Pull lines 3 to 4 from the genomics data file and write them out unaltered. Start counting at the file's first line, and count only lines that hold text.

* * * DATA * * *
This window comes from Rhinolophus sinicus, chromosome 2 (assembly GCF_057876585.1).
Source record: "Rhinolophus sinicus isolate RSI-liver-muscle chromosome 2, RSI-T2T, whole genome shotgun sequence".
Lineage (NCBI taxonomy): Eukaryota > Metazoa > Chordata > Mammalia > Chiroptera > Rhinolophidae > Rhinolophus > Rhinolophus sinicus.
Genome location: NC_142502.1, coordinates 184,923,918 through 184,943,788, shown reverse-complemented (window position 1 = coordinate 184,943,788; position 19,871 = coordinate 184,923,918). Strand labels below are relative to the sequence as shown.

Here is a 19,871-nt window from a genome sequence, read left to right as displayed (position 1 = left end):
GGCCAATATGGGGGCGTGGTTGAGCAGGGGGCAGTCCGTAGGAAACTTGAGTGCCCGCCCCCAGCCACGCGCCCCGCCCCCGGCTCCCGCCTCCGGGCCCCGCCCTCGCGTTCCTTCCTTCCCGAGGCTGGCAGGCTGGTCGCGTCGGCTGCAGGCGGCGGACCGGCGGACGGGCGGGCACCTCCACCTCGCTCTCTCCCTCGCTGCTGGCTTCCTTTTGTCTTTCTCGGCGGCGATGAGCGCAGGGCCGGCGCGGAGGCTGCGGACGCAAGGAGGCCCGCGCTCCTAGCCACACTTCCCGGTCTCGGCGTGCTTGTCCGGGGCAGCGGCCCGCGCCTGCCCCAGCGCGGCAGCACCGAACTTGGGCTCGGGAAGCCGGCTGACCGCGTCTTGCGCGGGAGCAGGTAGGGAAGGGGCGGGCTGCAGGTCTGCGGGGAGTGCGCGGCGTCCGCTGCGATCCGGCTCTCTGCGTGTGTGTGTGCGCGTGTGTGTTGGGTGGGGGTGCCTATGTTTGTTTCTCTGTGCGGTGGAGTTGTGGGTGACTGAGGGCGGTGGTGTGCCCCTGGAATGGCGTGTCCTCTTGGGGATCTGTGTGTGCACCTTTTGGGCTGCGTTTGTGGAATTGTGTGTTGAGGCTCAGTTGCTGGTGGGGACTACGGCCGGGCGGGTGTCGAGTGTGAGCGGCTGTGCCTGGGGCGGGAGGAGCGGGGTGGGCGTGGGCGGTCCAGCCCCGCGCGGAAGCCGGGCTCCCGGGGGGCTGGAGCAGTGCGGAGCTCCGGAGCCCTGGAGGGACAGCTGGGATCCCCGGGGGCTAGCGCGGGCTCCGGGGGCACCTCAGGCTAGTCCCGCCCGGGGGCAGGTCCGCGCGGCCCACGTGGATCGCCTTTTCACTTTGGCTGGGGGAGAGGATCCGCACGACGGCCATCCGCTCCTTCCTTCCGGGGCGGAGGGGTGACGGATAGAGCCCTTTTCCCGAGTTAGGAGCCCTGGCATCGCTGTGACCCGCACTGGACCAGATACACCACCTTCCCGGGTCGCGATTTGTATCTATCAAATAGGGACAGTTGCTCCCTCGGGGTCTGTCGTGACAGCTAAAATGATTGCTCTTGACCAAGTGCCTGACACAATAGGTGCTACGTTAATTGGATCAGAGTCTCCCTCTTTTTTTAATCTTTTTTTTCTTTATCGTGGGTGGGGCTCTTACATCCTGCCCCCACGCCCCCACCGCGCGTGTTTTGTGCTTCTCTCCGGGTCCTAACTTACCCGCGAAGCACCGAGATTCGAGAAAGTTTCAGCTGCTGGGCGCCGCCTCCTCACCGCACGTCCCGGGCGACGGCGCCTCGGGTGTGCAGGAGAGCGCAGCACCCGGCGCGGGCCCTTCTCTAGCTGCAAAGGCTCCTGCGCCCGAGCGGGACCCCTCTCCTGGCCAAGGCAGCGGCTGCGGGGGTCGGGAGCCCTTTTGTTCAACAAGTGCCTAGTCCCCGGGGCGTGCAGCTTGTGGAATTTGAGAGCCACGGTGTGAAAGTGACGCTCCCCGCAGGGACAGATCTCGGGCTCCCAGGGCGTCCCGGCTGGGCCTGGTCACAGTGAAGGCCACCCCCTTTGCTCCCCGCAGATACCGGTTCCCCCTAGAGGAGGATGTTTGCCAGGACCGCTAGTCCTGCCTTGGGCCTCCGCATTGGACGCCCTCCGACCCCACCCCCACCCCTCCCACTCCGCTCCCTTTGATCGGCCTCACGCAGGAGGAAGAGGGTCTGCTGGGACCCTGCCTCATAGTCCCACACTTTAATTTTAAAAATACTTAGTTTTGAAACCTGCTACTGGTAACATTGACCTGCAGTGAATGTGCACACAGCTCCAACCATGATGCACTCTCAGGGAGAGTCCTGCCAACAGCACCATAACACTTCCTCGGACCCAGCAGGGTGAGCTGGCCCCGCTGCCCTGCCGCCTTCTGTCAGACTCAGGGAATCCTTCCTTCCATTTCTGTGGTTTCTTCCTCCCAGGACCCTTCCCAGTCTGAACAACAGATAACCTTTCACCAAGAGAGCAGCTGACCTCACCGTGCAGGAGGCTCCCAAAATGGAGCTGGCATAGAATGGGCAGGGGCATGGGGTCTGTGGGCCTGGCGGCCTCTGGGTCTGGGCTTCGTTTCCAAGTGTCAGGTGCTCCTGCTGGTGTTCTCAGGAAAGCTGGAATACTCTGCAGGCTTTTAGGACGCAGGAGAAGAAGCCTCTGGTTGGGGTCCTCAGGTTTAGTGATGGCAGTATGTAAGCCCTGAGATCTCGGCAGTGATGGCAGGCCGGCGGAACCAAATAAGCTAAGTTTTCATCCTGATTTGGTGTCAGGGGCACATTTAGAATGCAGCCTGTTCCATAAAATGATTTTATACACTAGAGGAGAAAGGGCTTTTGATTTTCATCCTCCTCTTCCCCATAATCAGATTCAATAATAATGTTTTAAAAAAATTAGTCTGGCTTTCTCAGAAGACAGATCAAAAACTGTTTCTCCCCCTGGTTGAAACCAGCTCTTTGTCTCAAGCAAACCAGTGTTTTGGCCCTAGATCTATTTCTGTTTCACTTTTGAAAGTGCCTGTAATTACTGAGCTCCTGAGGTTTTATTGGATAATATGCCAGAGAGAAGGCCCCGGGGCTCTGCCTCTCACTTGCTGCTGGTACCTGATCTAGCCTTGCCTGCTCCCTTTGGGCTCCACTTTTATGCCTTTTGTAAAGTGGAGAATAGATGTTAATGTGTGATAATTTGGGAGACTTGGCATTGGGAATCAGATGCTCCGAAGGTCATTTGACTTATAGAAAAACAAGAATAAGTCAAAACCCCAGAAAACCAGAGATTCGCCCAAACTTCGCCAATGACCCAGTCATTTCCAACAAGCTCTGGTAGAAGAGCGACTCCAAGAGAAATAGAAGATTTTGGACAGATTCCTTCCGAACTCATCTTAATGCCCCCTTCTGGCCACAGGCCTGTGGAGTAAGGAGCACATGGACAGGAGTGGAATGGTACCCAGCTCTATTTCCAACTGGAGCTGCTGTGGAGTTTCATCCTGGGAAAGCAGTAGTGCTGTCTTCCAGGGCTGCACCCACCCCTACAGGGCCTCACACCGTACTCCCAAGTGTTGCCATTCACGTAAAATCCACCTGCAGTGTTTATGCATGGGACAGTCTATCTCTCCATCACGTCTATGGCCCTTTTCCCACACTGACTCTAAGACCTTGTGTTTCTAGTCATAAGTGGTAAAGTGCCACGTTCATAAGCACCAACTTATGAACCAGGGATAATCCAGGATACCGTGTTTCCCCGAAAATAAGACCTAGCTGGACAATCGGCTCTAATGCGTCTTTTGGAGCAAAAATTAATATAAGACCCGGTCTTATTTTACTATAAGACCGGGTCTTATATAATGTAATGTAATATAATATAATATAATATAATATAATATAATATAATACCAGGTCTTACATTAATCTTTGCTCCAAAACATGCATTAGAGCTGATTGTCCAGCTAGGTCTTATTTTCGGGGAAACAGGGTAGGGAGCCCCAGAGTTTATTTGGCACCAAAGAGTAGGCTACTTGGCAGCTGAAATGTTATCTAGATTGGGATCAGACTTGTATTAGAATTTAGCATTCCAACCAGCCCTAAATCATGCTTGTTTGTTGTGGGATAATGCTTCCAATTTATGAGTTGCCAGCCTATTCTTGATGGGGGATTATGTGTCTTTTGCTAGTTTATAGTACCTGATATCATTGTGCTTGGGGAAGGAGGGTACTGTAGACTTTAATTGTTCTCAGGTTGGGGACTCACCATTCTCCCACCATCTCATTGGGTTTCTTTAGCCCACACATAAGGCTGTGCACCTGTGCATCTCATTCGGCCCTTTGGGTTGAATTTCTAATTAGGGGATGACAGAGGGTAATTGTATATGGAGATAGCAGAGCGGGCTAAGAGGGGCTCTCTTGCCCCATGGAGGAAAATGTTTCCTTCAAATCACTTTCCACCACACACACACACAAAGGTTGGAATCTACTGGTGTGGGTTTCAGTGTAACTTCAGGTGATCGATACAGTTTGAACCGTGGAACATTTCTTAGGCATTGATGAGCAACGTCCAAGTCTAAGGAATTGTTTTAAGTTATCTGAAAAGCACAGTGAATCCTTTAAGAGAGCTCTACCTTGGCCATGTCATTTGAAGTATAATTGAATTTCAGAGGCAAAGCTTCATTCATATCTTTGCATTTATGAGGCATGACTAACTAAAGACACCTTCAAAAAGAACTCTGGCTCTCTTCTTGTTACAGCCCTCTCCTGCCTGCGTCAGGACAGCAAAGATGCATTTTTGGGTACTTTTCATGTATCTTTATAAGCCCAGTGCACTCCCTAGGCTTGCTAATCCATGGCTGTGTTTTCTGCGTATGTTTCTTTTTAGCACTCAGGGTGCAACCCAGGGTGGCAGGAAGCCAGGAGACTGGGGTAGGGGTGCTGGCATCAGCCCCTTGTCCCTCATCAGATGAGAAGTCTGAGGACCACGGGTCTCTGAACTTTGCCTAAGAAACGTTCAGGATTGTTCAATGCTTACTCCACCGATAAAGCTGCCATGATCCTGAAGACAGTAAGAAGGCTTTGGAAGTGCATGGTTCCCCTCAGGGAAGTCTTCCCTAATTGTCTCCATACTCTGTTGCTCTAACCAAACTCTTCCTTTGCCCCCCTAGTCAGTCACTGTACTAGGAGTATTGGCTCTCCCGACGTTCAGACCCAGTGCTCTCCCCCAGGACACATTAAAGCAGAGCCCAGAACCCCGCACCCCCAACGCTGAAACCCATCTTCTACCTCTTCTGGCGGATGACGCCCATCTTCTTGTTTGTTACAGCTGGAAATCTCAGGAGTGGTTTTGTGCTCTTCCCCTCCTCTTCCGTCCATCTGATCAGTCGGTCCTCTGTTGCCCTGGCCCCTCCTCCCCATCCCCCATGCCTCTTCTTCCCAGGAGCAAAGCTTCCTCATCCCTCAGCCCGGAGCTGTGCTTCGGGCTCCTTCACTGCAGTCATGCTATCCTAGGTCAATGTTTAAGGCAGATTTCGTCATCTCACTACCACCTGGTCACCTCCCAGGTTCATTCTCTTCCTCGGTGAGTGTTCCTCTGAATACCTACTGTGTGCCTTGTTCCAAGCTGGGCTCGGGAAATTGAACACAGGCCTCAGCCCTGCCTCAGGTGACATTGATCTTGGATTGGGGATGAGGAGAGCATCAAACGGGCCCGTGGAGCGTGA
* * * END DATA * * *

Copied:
Lineage (NCBI taxonomy): Eukaryota > Metazoa > Chordata > Mammalia > Chiroptera > Rhinolophidae > Rhinolophus > Rhinolophus sinicus.
Genome location: NC_142502.1, coordinates 184,923,918 through 184,943,788, shown reverse-complemented (window position 1 = coordinate 184,943,788; position 19,871 = coordinate 184,923,918). Strand labels below are relative to the sequence as shown.